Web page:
Skip to main content


Showing posts from July, 2013

Important information for anyone seeking (or considering) a graduate degree in the Humanities

Once again, William Pannapacker has nailed it .  He points to the lack of doctoral job placement data available from most humanities departments, arguing for a "Graduate School Placement Project" that "could bring market forces to bear on programs that are failing their students."  Among Pannapacker's many salient points, I particularly like that he "gets" why so many students want to do a humanities degree: In many ways, the choice to go to graduate school is not simply an attraction to a field but a drive toward something that almost everyone wants—a feeling of belonging, living up to one's full potential, and not wasting one's life in meaningless drudgery.  This is an important point.  On the one hand, there are many graduate programs who simply fail to tell the truth about job placement and refuse to discuss opportunities beyond the academy.  On the other, there is still a perception that the academy is the only way to live the "lif

The hidden price of isolation (and 5 ways to avoid paying that price)

If you’re like most people, you will find that lack of connection with other academics combined with the lack of structure in the summer months will actually reduce your writing productivity.  Without the input, accountability, and power of connection with others, it’s too easy to get sidetracked and not to reach your summer writing goals. Since writing is ultimately the final common path for completing your dissertation or for publishing and getting tenure, it’s catastrophic to your career not to write productively when you have the chance. In this post, we offer some additional ways to find those connections and how to use them to energize your writing. 1. Join a writing group on campus.   Many campuses have ongoing groups of professors or graduate students who are looking for new members.  Some groups meet and write alongside each other, while others are more focused on sharing and critiquing the work.  There are groups that emphasize regular writing and writing productivi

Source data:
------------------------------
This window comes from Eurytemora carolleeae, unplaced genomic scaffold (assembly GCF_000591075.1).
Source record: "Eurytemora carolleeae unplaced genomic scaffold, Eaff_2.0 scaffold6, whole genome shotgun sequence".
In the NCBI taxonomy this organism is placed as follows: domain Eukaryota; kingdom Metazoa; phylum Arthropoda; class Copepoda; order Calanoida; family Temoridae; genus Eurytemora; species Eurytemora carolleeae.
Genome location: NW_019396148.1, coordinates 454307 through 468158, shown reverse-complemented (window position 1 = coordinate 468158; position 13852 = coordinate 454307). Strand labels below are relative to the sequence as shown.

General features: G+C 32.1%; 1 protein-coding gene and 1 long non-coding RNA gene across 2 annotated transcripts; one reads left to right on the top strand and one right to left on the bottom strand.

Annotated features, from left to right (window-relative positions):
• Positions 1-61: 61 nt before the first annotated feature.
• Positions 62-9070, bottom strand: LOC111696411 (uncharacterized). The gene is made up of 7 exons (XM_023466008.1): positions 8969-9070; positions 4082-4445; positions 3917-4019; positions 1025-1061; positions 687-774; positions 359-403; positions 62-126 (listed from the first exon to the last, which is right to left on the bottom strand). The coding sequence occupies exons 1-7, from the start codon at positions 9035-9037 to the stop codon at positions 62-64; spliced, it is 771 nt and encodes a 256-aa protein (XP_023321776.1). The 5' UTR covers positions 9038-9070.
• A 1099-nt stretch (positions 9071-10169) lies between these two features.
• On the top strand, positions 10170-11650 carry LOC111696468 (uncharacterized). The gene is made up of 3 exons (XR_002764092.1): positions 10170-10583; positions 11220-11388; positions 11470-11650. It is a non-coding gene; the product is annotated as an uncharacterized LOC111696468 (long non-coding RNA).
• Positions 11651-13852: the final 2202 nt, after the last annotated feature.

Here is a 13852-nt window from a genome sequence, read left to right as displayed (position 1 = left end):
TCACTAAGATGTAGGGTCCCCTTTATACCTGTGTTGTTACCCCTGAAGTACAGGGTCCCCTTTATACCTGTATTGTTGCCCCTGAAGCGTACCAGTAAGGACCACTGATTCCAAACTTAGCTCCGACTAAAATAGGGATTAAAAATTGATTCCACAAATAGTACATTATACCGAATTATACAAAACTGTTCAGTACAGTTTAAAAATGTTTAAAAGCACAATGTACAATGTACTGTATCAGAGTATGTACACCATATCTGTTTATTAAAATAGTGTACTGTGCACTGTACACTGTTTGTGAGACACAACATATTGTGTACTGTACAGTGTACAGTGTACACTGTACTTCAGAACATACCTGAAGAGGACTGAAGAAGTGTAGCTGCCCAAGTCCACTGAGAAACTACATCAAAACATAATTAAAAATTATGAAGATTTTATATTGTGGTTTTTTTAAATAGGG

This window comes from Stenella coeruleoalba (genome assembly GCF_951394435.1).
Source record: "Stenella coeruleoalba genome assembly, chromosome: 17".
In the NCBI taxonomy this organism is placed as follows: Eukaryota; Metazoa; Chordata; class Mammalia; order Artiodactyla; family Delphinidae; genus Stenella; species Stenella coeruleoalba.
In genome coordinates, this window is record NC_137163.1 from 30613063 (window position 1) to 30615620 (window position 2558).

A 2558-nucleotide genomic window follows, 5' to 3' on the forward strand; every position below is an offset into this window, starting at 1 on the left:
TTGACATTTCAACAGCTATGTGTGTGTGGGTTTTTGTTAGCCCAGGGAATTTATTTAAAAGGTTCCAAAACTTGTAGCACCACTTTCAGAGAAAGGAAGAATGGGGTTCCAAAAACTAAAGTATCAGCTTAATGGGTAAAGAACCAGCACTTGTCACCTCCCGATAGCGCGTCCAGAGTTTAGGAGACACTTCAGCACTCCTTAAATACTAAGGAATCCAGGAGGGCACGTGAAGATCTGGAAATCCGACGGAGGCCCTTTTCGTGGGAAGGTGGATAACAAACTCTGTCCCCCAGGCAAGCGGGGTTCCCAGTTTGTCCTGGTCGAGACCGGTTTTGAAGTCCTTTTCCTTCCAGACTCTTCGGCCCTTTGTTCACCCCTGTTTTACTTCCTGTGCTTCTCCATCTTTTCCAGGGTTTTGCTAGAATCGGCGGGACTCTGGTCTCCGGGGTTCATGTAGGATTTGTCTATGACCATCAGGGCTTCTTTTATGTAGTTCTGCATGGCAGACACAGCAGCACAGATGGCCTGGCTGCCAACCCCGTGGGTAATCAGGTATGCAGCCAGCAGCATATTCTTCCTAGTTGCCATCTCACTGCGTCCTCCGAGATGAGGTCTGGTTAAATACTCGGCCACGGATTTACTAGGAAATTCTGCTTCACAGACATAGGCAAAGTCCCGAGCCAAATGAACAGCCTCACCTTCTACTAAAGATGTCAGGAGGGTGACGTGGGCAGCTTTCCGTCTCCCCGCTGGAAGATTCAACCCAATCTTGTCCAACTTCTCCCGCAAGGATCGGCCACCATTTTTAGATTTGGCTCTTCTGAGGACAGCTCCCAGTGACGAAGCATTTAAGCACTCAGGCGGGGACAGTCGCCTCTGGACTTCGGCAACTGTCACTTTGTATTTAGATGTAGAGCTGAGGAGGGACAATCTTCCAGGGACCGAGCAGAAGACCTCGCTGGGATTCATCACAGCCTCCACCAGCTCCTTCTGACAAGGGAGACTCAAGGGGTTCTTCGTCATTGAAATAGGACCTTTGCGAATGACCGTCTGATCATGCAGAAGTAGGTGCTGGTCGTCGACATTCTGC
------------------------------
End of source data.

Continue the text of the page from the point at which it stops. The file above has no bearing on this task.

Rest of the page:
Is it really "slow" writing?

Over the years, I've noticed academic writers have several common frustrations. By far the most common is their frustration about how slow they write and how everything takes longer than they think it will.  Almost every writer I know is haunted by that niggling feeling that the work could be going faster.  We all complain that we're making "slow progress."  But are we?  One of my friends was reporting earlier that he'd written "only" 2500 words that day--but he still felt that it was a slow day!  That would be a  phenomenal  day for me. In fact, if I could write even 2000 words every day, I'd be more than happy.  And yet this person wasn't happy, because he still felt like he could be doing more.  Pushing more, moving more. The reality is that there's always more we can do, and there will most likely always be at least one person who is faster.  But that doesn't invalidate our progress.  If we're in there, writing away most days a